The FEDIQEP leaders have also called for the nullification of contracts and agreements made with company officials under unfair conditions. They reaffirm their basic demands to be fairly compensated for the use of their territories and for accountability by PlusPetrol and Peru’s national oil company PeruPetro for environmental damages and cleanup.
They demand a full investigation and assessment of environmental impacts if PlusPetrol’s concession to operate in the Pastaza region is to be considered for renewal in 2014.
If push comes to shove on the Pastaza, Peru’s government faces one more fight in a mounting list of social-environmental conflicts.
In mid-March the national Ombudsman, known here as the Defensoria del Pueblo, reported 229 active or latent social conflicts in Peru, at least 133 of which were “social-environmental” conflicts over resources. The most recent, in Piura, left a man dead last week as locals fought off a natural gas project planned for a Pacific bay important for small-scale and sustenance fishing.
A crisis on the Pastaza could be a spark that unites a growing movement against the mining industry in the Andes with the battle over hydrocarbon exploitation in the Amazon.
For more information, click here.
- As Extreme Weather Events Increase, What Are the Risks to Wildlife? ›
- 'Existential Threat to Our Survival': See the 19 Australian ... ›
- Cyclone Harold Batters Fiji, Tonga Could Be Next - EcoWatch ›
- 2 Killed, Thousands Evacuated as Cyclone Yesa Slams Fiji ... ›
By Rishika Pardikar
Search operations are still underway to find those declared missing following the Uttarakhand disaster on 7 February 2021.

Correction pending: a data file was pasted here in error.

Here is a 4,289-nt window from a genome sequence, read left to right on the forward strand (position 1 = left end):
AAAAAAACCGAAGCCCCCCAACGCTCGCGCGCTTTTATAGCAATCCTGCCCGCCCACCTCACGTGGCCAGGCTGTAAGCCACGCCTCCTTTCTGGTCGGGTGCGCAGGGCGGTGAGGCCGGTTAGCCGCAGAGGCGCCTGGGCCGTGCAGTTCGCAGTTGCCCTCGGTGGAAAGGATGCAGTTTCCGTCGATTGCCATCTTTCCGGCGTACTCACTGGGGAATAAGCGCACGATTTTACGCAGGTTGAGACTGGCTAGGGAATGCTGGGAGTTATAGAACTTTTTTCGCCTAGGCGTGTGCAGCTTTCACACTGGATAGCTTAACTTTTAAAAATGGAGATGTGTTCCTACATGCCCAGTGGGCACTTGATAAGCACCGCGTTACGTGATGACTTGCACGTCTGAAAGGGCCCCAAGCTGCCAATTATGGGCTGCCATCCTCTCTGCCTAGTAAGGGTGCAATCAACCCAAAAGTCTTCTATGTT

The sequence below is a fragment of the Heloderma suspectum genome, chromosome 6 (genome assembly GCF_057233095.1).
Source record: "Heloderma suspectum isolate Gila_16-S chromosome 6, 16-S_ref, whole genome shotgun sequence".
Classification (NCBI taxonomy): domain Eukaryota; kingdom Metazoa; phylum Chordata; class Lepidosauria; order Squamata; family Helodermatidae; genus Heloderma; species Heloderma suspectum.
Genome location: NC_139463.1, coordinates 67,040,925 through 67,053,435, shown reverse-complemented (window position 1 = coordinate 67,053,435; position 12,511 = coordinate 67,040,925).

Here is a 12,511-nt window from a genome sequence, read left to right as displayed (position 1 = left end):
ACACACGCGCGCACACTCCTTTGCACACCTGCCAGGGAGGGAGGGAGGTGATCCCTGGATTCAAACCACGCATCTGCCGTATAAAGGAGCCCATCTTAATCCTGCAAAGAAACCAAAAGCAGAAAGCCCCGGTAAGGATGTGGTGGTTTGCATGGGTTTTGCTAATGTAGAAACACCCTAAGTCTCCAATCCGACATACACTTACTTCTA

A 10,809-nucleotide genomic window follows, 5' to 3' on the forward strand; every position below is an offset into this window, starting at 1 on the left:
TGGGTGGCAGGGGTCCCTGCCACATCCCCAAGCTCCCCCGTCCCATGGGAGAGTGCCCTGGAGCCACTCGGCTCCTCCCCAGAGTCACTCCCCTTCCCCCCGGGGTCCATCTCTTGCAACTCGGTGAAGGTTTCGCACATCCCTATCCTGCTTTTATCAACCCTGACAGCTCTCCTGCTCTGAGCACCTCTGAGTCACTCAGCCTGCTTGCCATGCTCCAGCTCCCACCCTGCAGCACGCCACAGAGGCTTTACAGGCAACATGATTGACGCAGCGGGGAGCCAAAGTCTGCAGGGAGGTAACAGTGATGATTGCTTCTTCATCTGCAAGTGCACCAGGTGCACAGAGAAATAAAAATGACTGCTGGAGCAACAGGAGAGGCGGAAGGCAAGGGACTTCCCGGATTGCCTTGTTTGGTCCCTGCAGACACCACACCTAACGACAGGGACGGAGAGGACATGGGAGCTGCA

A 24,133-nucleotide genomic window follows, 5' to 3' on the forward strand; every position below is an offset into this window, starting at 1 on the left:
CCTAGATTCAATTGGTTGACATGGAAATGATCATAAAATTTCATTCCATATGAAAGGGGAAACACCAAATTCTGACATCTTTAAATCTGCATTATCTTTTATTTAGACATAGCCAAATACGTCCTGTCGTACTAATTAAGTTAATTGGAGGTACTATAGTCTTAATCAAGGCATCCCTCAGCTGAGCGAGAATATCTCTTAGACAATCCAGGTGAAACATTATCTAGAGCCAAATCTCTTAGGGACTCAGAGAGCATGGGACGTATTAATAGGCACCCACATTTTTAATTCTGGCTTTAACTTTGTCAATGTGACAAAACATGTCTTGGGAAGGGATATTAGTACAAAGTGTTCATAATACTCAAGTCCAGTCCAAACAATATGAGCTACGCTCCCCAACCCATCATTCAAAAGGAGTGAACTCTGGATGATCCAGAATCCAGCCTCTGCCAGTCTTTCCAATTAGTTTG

Biden Refuses to Shut Down Dakota Access Pipeline, Despite Campaign Pledges on Tribal Relations and Climate
By Jessica Corbett
Indigenous leaders and climate campaigners on Friday blasted President Joe Biden's refusal to shut down the Dakota Access Pipeline during a court-ordered environmental review, which critics framed as a betrayal of his campaign promises to improve tribal relations and transition the country to clean energy.
- After Court Rules Dakota Access Pipeline Operating Illegally, Dems ... ›
- Environmentalists Applaud Biden Selections of Granholm, McCarthy ... ›
- Biden Urged to 'Honor Indigenous Sovereignty and Immediately Halt ... ›
By David Shiffman
As we enter what's hopefully the home stretch of the COVID-19 pandemic, it's time to take stock of how it affected every aspect of our world, to consider what happened, what could be done different to avoid those problems in the future, and what's next.
NOAA OKEANOS Explorer Program, 2013 Northeast U.S. Canyons Expedition
A young monk seal underwater in the Northwest Hawaiian Islands. NOAA/PIFSC/HMSRP
A recently emerged sea turtle hatchling. Becky Skiba/USFWS<p>So what does the pandemic mean for ocean conservation? Experts caution that it's probably too early to tell. However, it's not all stories of dolphins frolicking in suddenly quiet rivers. Environmental planning meetings, funding schemes for protected areas, and monitoring of fisheries and endangered species populations were all disrupted, giving us good reasons to fear that the story is far more complicated, and far less happy, than many of us have been led to believe.</p>
By Jessica Corbett
A new study is shedding light on just how much ice could be lost around Antarctica if the international community fails to urgently rein in planet-heating emissions, bolstering arguments for bolder climate policies.
The study, published Thursday in the journal Geophysical Research Letters, found that over a third of the area of all Antarctic ice shelves — including 67% of area on the Antarctic Peninsula — could be at risk of collapsing if global temperatures soar to 4°C above pre-industrial levels.
- Antarctica's 'Doomsday Glacier' Is Starting to Crack - EcoWatch ›
- Scientists Make Unexpected Find Beneath Antarctic Ice - EcoWatch ›